4th of July pageant (circa 1905).
(photo credit: Library of Congress)
In 1823 the infant United States was asked to sign on to a treaty by the mighty
British Empire. “George Canning, foreign secretary of the United Kingdom and
America’s former adversary, courted Washington’s opinion,” Elizabeth Cobbs
Hoffman writes in American Umpire. The treaty sought to stop re-colonization of
Latin America by European powers.
This seemed to be in America’s interest
and policy makers jumped at the opportunity.
Only one member of president
James Monroe’s cabinet dissented, John Quincy Adams.
Adams had lived in
Europe and he saw the treaty as a British plot against other European powers, in
which it was trying to enlist the US. There was no reason to be a “cock-boat in
the wake of a British man-ofwar,” explained Adams.
This example is one of
many provided in Hoffman’s work that illustrates how the US sought to act as an
intermediary rather than take an active role. This flies in the face of the
current view that America has sought to be an imperial hegemonic power on the
In her erudite account, Stanford professor Hoffman
challenges prevailing wisdom, and in so doing presents a compelling and
fascinating picture of the history of the US.
The source of American
neutrality was George Washington, the first president of the country. Washington
saw the US role in the world as one that could be guided by economic concerns,
which were necessarily peaceful since commerce thrives in the absence of
He articulated this in 1793, noting that economic incentive would
“introduce between nations another umpire than arms.”
From this starting
point Hoffman sets out to examine the history of US foreign policy, with an eye
towards how it mitigated imperial leanings, rather than encouraged
The US was one of the world’s few true democracies even as late as
1900. By 1920 it was the world’s wealthiest nation.
Yet despite its
wealth and growing power, its elected representatives shied away from foreign
acquisitions. In 1867, Massachusetts senator Charles Sumner argued in favor of
purchasing Alaska from the Russians.
Even though the territory was
equivalent to 17 percent of US territory and was being offered for several
million dollars in gold, Congress demurred.
“The New York Times, then
identified with the Republican party, was one of the few papers to urge
Congressional acquiescence. It conceded that Alaska had little inherent value
but predicted that one day the Pacific coast might be ‘as thickly studded with
ports and cities as the Atlantic is now.’” When Congress was offered the Virgin
Islands by Denmark in 1867, it declined to purchase them. Ironically, Hoffman
notes that the US paid four times as much to buy them in 1917 for strategic
reasons. Some Americans, including the one-time antislavery advocate Frederick
Douglass, even suggested incorporating the Dominican Republic. The country’s
president Buenaventura Baez begged to join the US, but the US said
The author complains that the general view of US history has been
full of clichés about racism and belligerent intentions.
She notes that
the debate about acquiring the Dominican Republic was one that united racists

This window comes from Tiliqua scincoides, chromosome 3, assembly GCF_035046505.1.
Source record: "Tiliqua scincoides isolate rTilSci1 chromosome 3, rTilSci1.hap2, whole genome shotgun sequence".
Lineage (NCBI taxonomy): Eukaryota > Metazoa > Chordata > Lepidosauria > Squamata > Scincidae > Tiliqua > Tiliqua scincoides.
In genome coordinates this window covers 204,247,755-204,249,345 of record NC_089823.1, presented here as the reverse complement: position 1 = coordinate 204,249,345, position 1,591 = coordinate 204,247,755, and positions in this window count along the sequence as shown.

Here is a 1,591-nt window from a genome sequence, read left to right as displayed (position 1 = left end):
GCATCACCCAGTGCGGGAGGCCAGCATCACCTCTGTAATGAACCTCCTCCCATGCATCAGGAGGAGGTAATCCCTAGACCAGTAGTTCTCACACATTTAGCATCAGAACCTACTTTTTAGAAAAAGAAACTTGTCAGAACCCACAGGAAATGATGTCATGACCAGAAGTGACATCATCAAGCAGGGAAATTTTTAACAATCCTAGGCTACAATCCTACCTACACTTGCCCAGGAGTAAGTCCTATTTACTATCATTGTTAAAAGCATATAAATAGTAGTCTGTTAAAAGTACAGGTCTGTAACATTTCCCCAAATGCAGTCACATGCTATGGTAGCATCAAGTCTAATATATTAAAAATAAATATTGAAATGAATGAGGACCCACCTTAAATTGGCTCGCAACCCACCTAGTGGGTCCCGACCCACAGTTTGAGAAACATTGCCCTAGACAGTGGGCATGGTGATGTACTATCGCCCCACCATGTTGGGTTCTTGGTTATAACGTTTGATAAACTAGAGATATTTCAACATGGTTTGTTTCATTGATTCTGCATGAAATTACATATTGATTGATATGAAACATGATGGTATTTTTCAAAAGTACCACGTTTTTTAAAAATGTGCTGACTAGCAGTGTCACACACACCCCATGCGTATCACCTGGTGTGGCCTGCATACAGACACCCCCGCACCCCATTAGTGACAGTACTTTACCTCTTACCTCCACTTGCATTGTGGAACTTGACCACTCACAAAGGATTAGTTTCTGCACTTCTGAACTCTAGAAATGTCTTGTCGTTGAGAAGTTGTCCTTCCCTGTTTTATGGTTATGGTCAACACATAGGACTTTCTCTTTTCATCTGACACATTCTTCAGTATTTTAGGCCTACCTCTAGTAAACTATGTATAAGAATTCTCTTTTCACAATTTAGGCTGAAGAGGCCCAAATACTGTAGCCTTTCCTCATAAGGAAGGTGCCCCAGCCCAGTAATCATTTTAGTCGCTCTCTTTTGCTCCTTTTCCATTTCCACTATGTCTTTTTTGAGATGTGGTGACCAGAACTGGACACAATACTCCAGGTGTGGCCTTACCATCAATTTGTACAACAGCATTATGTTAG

William Seward, president Ulysses S.
secretary of state, argued that “the intermingling of races always was, and
always will be, the chief element of civilization.”
incorporation of a mostly black populace from the Caribbean would be a positive
Later, the US role in the world was challenged by the outbreak of
World War I and II. In the 1920s the country had turned towards isolationism and
neutrality in world affairs. Those who opposed allying with the English against
Germany in the 1930s called themselves the America First movement.
later years, historians and other commentators tended to dismiss
non-interventionists as cranks, anti-Semites and naïfs… but
anti-interventionists were correct that involvement in another world war would
profoundly reshape the nation, with unforeseeable consequences,” the author
notes. Indeed, the aftermath of the war found parts of the world in ruins and
the European colonial powers at pains to maintain their empires.
independence movements, such as those in Ghana, India, Indonesia and Vietnam,
looked to the US for inspiration and support.
However, with the outbreak
of the Cold War, the US found itself in a bind. Some of the anti-colonial
movements were also inspired and advised by the Soviet Union.
worked overtime to thwart Communist expansion, at the risk of supporting
dictators abroad. “Although CIA activities gave the US a black eye, it was in
Vietnam that America received its worst pummeling,” writes the
Hoffman concludes that America’s “core values proved stable [over
time]. Between 1776 and the present, Americans continued to believe passionately
in the equality of states.
“They might dislike or disrespect other
polities, and compete strenuously against them, but they defended the principal
of juridical equality with their very lives.”
She argues that the US has
helped create the present world system, which puts a premium on democracy, human
rights and free trade. Some will see this as a view tainted by rose-colored
glasses, but it is a welcome corrective to the view that the US has generally
sought to imperialistically meddle in the affairs of other countries.
Hoffman shows, this view, predicated primarily on the negative experiences of
the US in some places like Vietnam, should be weighed against many of the values
that sought mediation and worked against colonialism.